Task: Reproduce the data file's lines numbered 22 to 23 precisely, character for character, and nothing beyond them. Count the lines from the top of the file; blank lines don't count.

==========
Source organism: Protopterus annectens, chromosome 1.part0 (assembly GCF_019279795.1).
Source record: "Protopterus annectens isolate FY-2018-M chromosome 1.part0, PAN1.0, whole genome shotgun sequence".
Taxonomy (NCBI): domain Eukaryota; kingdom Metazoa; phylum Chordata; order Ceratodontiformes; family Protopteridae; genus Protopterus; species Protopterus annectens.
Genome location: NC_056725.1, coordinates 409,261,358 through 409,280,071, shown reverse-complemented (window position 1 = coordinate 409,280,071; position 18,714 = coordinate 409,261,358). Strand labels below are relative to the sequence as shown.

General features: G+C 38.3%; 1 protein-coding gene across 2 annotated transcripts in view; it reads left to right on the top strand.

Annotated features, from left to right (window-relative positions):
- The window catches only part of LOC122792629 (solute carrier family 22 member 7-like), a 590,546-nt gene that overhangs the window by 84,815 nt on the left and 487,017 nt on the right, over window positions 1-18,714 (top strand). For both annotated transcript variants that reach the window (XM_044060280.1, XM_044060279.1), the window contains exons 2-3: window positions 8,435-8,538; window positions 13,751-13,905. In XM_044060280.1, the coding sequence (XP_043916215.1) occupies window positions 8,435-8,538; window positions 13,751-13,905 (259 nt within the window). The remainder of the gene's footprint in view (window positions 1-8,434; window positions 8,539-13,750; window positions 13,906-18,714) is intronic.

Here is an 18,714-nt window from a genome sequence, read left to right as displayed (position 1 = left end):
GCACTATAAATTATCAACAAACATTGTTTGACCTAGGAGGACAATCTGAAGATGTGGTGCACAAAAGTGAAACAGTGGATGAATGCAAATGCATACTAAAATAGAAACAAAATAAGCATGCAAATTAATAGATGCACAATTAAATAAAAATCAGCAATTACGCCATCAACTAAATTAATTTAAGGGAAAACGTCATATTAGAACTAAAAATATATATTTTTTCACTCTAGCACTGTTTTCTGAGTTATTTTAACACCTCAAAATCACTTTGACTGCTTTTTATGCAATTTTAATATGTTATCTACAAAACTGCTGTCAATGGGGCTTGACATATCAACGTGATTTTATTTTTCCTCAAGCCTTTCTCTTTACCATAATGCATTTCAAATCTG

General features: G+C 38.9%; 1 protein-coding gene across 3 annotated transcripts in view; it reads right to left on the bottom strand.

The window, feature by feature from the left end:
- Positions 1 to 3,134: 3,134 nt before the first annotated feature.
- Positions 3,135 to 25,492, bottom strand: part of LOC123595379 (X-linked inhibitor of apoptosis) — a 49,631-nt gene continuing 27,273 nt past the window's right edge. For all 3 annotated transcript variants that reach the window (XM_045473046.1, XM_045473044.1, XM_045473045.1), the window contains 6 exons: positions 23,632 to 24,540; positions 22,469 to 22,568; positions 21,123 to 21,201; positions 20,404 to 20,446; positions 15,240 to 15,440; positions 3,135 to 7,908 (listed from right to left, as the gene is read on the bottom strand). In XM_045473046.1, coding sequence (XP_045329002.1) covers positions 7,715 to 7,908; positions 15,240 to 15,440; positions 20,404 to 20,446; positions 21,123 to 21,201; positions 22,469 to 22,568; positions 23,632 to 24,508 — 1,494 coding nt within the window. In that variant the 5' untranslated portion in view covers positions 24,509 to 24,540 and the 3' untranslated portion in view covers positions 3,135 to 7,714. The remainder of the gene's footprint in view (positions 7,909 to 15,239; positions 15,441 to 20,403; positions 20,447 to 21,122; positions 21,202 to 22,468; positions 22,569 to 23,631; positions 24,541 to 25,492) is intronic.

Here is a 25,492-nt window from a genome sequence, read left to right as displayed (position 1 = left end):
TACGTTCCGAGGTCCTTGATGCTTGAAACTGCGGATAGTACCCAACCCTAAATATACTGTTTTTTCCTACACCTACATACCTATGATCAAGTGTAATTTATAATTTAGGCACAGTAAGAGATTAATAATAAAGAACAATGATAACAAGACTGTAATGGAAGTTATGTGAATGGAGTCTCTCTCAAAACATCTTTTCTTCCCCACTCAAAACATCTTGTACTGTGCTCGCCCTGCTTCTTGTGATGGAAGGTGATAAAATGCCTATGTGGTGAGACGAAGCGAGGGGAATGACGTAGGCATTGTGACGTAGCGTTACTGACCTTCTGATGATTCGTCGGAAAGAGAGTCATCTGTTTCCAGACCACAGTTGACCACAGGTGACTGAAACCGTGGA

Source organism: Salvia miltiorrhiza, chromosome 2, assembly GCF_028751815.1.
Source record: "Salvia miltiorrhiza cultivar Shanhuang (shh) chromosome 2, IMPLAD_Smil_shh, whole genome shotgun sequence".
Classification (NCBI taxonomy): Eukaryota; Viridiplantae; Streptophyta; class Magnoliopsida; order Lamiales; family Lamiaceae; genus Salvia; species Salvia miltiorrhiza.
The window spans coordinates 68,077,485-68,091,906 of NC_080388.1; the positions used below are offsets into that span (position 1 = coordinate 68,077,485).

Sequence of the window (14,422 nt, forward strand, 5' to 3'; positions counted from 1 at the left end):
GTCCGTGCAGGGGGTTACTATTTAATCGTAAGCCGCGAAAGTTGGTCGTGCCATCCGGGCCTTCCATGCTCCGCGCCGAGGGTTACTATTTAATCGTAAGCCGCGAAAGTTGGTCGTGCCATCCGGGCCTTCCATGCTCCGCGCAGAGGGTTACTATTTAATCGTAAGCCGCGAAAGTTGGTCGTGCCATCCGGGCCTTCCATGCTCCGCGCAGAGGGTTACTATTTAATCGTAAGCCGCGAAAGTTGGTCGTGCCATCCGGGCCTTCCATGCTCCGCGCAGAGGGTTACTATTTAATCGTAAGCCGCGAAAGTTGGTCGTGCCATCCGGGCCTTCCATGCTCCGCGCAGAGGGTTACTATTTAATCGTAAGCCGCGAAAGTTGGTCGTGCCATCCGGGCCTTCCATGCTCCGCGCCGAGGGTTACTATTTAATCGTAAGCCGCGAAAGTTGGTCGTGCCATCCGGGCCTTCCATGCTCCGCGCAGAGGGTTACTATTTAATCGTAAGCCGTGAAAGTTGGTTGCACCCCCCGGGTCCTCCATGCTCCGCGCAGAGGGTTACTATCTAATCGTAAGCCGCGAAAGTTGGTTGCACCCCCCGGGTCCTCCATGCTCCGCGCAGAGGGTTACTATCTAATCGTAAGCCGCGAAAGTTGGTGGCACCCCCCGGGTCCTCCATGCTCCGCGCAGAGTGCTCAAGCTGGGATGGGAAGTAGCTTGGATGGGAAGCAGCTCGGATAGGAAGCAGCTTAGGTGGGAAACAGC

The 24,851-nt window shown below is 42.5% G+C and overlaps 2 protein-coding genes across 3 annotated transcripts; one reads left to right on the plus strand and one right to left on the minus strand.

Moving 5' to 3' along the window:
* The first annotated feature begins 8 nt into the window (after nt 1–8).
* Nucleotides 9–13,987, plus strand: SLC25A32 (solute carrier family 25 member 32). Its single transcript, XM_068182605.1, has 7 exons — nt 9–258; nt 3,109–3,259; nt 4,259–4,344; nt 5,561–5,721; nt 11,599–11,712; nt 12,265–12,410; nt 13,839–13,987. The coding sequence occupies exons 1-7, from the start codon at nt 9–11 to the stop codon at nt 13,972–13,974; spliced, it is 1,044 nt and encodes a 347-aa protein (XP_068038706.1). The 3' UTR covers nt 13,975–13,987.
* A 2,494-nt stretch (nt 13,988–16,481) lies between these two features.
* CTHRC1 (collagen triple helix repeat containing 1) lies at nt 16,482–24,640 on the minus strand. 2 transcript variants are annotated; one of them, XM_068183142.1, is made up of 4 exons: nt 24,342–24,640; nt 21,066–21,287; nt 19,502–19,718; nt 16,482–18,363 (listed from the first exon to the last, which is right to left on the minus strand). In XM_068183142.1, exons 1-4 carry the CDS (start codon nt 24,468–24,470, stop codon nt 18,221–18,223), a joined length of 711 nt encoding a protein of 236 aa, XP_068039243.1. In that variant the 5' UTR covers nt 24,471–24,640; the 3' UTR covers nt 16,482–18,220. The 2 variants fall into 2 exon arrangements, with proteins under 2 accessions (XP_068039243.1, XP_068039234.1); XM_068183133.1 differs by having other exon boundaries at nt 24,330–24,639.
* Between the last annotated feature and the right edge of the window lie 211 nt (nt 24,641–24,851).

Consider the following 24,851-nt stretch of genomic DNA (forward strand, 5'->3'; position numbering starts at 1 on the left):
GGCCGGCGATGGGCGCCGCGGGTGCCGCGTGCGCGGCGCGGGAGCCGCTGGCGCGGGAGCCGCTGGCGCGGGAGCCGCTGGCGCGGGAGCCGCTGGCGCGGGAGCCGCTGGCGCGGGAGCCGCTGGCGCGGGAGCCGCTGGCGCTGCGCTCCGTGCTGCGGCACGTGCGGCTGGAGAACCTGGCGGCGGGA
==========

The 24,851-nt window shown below is 42.5% G+C and overlaps 2 protein-coding genes across 3 annotated transcripts; one reads left to right on the plus strand and one right to left on the minus strand.

Moving 5' to 3' along the window: